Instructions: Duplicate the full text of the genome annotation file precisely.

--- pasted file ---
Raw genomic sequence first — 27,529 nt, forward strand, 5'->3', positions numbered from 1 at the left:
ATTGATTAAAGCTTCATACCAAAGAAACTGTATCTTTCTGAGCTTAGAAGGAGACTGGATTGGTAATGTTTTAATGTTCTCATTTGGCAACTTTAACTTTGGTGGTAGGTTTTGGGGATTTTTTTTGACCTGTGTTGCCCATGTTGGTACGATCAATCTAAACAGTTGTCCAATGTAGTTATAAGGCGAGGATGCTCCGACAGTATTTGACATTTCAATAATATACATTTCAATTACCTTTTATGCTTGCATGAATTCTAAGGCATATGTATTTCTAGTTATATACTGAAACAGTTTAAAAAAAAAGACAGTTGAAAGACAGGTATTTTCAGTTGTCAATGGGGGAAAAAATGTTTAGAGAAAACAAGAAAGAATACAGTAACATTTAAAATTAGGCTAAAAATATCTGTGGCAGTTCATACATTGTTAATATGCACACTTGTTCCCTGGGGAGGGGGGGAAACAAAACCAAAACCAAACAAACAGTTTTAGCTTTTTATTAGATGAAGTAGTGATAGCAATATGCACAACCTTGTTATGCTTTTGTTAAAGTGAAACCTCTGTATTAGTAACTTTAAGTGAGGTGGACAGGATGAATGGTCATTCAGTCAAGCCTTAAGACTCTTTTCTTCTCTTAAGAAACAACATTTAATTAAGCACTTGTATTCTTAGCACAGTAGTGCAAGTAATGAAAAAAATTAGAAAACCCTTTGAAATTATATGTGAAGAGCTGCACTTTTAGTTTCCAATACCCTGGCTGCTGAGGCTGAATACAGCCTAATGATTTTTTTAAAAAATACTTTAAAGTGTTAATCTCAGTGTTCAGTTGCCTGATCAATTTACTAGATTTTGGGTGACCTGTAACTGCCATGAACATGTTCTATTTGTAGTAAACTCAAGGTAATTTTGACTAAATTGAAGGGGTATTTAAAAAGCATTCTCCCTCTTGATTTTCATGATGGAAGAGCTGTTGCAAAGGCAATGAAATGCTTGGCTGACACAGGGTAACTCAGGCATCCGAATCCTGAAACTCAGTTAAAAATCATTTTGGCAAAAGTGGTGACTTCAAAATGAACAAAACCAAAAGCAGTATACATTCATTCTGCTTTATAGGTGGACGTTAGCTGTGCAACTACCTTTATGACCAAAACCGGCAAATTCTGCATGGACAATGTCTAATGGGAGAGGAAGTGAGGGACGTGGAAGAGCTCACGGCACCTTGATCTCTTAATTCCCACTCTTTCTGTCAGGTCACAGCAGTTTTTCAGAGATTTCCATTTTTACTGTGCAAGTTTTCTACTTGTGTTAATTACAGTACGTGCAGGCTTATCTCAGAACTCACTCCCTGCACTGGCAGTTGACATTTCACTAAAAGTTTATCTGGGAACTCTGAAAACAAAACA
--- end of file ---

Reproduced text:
Raw genomic sequence first — 27,529 nt, forward strand, 5'->3', positions numbered from 1 at the left:
ATTGATTAAAGCTTCATACCAAAGAAACTGTATCTTTCTGAGCTTAGAAGGAGACTGGATTGGTAATGTTTTAATGTTCTCATTTGGCAACTTTAACTTTGGTGGTAGGTTTTGGGGATTTTTTTTGACCTGTGTTGCCCATGTTGGTACGATCAATCTAAACAGTTGTCCAATGTAGTTATAAGGCGAGGATGCTCCGACAGTATTTGACATTTCAATAATATACATTTCAATTACCTTTTATGCTTGCATGAATTCTAAGGCATATGTATTTCTAGTTATATACTGAAACAGTTTAAAAAAAAAGACAGTTGAAAGACAGGTATTTTCAGTTGTCAATGGGGGAAAAAATGTTTAGAGAAAACAAGAAAGAATACAGTAACATTTAAAATTAGGCTAAAAATATCTGTGGCAGTTCATACATTGTTAATATGCACACTTGTTCCCTGGGGAGGGGGGGAAACAAAACCAAAACCAAACAAACAGTTTTAGCTTTTTATTAGATGAAGTAGTGATAGCAATATGCACAACCTTGTTATGCTTTTGTTAAAGTGAAACCTCTGTATTAGTAACTTTAAGTGAGGTGGACAGGATGAATGGTCATTCAGTCAAGCCTTAAGACTCTTTTCTTCTCTTAAGAAACAACATTTAATTAAGCACTTGTATTCTTAGCACAGTAGTGCAAGTAATGAAAAAAATTAGAAAACCCTTTGAAATTATATGTGAAGAGCTGCACTTTTAGTTTCCAATACCCTGGCTGCTGAGGCTGAATACAGCCTAATGATTTTTTTAAAAAATACTTTAAAGTGTTAATCTCAGTGTTCAGTTGCCTGATCAATTTACTAGATTTTGGGTGACCTGTAACTGCCATGAACATGTTCTATTTGTAGTAAACTCAAGGTAATTTTGACTAAATTGAAGGGGTATTTAAAAAGCATTCTCCCTCTTGATTTTCATGATGGAAGAGCTGTTGCAAAGGCAATGAAATGCTTGGCTGACACAGGGTAACTCAGGCATCCGAATCCTGAAACTCAGTTAAAAATCATTTTGGCAAAAGTGGTGACTTCAAAATGAACAAAACCAAAAGCAGTATACATTCATTCTGCTTTATAGGTGGACGTTAGCTGTGCAACTACCTTTATGACCAAAACCGGCAAATTCTGCATGGACAATGTCTAATGGGAGAGGAAGTGAGGGACGTGGAAGAGCTCACGGCACCTTGATCTCTTAATTCCCACTCTTTCTGTCAGGTCACAGCAGTTTTTCAGAGATTTCCATTTTTACTGTGCAAGTTTTCTACTTGTGTTAATTACAGTACGTGCAGGCTTATCTCAGAACTCACTCCCTGCACTGGCAGTTGACATTTCACTAAAAGTTTATCTGGGAACTCTGAAAACAAAACA